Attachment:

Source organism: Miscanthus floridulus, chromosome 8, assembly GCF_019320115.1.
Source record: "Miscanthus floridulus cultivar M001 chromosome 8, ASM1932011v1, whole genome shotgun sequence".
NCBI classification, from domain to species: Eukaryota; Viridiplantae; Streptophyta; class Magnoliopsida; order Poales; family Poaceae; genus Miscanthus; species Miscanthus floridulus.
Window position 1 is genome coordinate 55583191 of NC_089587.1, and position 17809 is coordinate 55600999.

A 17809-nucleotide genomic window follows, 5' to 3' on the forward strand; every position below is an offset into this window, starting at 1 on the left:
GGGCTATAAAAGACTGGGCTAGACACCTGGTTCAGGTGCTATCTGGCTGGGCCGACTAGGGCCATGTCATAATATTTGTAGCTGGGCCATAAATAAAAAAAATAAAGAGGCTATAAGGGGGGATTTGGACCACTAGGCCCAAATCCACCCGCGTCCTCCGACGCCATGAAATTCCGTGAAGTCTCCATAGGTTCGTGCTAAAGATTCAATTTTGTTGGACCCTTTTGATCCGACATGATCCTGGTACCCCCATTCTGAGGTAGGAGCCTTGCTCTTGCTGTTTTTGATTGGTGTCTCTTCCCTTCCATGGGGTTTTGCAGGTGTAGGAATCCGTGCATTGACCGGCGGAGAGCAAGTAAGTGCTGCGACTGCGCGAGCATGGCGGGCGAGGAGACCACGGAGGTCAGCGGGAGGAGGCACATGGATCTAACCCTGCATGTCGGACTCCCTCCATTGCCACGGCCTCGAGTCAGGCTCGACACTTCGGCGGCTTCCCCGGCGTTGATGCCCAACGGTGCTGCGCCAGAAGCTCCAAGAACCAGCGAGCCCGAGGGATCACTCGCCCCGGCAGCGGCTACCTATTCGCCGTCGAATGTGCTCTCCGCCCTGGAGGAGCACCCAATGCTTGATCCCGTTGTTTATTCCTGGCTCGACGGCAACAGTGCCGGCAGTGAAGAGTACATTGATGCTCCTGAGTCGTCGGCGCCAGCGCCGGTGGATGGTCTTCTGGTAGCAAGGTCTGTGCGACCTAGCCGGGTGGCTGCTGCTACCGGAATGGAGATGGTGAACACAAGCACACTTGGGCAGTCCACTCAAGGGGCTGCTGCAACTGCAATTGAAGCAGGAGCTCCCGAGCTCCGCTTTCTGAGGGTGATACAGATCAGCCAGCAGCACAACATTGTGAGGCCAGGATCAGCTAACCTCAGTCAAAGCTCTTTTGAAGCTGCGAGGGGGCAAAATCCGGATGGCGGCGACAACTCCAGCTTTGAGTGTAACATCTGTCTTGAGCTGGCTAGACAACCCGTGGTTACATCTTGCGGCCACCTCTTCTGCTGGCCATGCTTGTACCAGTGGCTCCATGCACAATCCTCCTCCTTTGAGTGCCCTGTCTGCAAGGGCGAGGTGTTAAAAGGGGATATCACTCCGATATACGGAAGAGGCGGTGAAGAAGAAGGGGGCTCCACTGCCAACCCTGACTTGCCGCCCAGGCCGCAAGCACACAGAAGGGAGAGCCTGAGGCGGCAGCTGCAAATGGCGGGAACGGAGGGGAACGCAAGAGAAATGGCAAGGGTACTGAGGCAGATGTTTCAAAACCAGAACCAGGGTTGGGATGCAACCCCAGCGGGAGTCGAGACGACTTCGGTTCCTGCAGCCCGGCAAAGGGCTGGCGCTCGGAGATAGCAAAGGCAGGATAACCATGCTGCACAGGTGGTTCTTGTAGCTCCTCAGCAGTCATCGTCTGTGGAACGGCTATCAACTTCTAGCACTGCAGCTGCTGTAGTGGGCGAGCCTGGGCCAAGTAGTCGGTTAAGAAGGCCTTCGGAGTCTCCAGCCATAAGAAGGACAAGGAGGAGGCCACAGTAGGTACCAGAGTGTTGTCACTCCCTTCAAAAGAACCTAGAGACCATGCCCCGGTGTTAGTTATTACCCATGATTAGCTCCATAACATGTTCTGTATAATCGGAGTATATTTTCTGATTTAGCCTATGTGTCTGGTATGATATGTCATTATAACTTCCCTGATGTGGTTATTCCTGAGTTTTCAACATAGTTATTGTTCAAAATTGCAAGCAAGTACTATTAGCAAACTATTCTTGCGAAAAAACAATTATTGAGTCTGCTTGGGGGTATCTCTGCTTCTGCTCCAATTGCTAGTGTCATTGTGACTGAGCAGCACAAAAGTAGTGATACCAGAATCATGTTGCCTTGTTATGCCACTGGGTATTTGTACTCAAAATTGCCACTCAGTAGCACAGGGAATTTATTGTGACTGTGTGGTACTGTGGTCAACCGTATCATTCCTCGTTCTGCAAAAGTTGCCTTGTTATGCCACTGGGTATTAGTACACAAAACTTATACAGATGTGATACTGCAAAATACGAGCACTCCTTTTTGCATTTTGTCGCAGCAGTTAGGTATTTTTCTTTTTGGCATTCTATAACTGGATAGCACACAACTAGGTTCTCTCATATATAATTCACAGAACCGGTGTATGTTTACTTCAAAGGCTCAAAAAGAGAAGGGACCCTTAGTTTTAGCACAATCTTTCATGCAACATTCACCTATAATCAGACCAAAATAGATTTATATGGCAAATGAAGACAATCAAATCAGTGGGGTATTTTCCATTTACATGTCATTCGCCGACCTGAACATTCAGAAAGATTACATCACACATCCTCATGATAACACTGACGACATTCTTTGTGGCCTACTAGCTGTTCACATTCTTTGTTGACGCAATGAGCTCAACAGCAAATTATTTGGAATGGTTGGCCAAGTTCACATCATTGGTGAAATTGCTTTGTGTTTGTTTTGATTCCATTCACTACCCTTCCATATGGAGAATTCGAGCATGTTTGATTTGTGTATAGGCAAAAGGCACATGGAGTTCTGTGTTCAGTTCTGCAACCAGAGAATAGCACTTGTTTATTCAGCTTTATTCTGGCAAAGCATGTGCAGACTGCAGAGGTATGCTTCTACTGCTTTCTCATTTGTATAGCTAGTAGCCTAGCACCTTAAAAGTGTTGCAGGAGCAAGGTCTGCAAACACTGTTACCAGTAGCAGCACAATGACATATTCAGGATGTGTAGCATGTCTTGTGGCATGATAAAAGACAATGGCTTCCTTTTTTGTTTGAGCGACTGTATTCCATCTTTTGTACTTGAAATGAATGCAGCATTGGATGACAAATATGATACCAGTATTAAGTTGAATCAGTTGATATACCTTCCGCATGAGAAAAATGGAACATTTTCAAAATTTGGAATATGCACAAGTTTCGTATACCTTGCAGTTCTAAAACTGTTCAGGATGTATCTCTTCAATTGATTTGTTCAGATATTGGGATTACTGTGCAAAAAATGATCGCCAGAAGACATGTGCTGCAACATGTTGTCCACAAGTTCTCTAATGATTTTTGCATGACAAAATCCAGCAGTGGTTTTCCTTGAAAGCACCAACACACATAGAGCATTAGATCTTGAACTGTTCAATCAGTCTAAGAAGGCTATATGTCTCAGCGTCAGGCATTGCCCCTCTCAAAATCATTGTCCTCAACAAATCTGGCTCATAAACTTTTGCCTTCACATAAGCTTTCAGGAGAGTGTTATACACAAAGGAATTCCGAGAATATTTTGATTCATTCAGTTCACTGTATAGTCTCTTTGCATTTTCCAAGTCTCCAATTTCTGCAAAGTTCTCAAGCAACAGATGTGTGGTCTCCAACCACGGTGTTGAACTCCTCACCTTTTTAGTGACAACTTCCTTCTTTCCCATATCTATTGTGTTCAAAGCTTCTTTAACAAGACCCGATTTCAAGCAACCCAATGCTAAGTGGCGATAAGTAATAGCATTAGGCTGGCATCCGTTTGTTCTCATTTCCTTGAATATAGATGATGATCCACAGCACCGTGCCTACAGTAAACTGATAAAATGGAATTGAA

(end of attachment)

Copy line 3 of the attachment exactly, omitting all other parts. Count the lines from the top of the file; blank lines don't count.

NCBI classification, from domain to species: Eukaryota; Viridiplantae; Streptophyta; class Magnoliopsida; order Poales; family Poaceae; genus Miscanthus; species Miscanthus floridulus.